More like “Bah, humbug!”
The federal government — or at least parts of it, anyway — has come to a grinding halt. Despite a few last-minute discussions, the U.S. Senate declined to vote Friday night on a stopgap funding package that would have kept the lights on for a while longer. The sticking point was billions in proposed funding for President Trump’s promised border wall.
Now, just days before Christmas, hundreds of thousands of government employees face the prospect of working without pay … or not working at all.
What’s open? What’s closed?
Here’s how NBC News assessed the potential fallout:
“Congress has already funded 75 percent of the government through September 2019 — which means that many major departments like Defense, Veterans Affairs, Energy and Education will remain open and fully functioning.
“The shutdown will primarily impact seven agencies which have not been funded and run out of money at midnight Friday: Homeland Security, Transportation, Commerce, Interior, Agriculture, Housing and Urban Development, and Justice. Other independent agencies like NASA, the FDA, the EPA and the IRS would have to furlough most of their employees.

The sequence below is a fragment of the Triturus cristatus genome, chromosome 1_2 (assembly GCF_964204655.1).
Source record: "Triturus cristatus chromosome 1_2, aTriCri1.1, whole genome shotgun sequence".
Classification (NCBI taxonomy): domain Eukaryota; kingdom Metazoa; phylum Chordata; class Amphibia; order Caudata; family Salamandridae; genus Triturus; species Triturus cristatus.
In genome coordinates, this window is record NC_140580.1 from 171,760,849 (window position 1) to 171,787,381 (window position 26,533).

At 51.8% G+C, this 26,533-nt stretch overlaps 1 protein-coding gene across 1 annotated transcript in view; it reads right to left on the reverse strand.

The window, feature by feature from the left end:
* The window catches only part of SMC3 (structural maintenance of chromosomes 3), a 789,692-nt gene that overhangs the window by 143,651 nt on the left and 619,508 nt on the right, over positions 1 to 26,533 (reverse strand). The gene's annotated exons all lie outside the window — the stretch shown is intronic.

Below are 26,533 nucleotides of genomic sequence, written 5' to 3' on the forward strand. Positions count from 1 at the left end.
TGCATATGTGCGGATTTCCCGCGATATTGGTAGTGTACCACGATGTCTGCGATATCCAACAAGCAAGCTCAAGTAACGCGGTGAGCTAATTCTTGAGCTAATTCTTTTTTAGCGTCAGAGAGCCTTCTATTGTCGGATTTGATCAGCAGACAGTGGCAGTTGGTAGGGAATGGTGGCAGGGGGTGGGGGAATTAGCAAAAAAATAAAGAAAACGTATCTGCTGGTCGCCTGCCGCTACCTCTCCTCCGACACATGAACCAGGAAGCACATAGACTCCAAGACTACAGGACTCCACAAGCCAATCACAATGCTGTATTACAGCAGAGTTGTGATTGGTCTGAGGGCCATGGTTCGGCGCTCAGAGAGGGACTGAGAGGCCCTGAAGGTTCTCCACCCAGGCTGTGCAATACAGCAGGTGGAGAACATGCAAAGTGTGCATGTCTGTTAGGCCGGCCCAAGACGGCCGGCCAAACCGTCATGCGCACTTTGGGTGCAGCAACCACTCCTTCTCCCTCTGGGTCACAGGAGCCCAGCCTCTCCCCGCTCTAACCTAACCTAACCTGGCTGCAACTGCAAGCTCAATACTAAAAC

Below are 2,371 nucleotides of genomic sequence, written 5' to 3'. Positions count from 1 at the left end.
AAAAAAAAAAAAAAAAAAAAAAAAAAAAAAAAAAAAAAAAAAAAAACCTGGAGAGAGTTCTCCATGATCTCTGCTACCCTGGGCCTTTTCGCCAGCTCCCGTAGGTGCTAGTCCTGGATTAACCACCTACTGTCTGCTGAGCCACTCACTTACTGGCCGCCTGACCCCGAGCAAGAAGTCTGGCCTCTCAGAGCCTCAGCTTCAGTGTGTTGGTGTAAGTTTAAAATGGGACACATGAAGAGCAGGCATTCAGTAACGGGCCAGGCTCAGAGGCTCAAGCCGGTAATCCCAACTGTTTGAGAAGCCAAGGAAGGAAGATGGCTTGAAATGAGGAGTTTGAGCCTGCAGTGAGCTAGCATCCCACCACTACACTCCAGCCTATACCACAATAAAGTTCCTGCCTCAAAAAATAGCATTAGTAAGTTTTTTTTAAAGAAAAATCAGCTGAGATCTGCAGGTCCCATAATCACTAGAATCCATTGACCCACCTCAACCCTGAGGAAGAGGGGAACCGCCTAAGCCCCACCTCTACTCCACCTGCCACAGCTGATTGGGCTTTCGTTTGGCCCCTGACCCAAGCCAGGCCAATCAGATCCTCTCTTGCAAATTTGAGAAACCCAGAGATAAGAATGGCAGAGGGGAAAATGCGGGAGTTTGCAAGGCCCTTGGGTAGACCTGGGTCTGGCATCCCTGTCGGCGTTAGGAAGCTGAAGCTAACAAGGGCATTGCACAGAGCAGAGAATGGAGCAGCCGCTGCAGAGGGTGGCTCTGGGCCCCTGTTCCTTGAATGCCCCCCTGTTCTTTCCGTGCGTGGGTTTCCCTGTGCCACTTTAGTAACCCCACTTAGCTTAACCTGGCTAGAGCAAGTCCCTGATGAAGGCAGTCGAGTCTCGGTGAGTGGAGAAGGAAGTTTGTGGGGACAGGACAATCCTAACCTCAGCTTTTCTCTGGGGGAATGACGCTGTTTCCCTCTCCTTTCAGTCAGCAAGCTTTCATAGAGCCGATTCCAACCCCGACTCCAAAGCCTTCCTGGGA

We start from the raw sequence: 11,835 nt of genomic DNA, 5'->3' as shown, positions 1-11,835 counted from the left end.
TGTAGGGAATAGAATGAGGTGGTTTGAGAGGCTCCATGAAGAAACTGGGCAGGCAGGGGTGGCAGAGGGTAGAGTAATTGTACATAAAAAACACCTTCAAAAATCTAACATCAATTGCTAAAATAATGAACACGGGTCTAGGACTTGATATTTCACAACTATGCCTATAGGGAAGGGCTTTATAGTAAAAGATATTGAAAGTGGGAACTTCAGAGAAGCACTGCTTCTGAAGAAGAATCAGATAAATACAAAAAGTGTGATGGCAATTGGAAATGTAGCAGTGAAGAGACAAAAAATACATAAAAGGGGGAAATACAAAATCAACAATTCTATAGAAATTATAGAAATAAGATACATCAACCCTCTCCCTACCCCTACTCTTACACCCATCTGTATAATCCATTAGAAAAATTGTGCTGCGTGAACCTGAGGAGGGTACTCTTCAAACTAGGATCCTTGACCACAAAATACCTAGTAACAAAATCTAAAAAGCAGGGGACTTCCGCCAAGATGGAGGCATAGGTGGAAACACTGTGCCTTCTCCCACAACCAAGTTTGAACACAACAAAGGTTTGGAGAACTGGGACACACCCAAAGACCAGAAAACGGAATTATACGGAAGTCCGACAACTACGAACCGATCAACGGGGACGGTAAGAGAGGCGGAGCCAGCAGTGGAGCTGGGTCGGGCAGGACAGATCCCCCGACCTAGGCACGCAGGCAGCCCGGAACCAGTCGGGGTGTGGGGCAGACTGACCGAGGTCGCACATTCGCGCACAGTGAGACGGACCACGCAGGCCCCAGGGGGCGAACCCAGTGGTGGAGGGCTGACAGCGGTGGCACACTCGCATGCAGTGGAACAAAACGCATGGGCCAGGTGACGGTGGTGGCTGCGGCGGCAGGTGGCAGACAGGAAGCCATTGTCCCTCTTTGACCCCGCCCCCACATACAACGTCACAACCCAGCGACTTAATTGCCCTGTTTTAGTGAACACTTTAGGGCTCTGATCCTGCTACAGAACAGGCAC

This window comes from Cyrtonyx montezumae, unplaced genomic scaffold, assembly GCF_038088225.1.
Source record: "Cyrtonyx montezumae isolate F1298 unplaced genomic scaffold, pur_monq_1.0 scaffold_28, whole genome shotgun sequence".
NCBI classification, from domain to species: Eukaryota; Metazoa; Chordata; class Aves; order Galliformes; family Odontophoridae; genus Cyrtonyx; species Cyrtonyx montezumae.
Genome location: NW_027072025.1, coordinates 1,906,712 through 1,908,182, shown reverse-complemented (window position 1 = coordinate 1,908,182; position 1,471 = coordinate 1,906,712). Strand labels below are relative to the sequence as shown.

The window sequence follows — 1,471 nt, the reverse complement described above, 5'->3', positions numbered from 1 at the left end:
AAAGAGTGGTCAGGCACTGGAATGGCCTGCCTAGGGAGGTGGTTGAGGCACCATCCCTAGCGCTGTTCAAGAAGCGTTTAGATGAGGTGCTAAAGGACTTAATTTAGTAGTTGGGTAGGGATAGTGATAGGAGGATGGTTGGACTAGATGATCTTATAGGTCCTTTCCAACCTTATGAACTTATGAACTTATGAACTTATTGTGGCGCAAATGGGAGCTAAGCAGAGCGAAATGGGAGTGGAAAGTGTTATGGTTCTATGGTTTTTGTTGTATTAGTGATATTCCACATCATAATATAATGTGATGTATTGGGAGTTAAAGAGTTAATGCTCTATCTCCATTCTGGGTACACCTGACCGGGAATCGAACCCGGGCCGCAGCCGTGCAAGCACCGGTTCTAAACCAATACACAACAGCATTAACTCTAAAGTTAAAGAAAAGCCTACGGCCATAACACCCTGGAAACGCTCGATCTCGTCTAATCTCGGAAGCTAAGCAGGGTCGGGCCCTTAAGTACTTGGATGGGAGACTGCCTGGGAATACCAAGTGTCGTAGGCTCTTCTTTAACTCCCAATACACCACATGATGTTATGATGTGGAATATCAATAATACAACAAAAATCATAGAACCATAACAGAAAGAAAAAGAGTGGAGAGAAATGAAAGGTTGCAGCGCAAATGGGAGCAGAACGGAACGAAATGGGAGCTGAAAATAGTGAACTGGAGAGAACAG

“Those departments and agencies will continue to be staffed by ‘essential’ employees who would work without pay until the shutdown ended. All other ‘non-essential’ employees will be sent home without pay.”
By some estimates, the number of furloughed employees plus those who will have to work without pay could reach as high as 800,000.
What’d they say about the IRS?
You read that right: The IRS will have to furlough most of its employees … and with less than a month before tax season begins.
Alistair Nevius, J.D., editor-in-chief of tax for the Journal of Accountancy, writes that the IRS has put into place a contingency plan for how the agency will operate in the event of a shutdown. The plan covers a shutdown of just five days, after which a new plan would have to be put in place.
The good news: The plan does not anticipate that preparations for tax season will be impacted.
The bad news: All but 10,000 of the IRS’s nearly 80,000 employees would be furloughed during a shutdown.
Read Nevius’s examination of the shutdown’s impact on the IRS in its entirety.
More shutdown news
Here are more resources that take a deeper dive into the shutdown’s impact:
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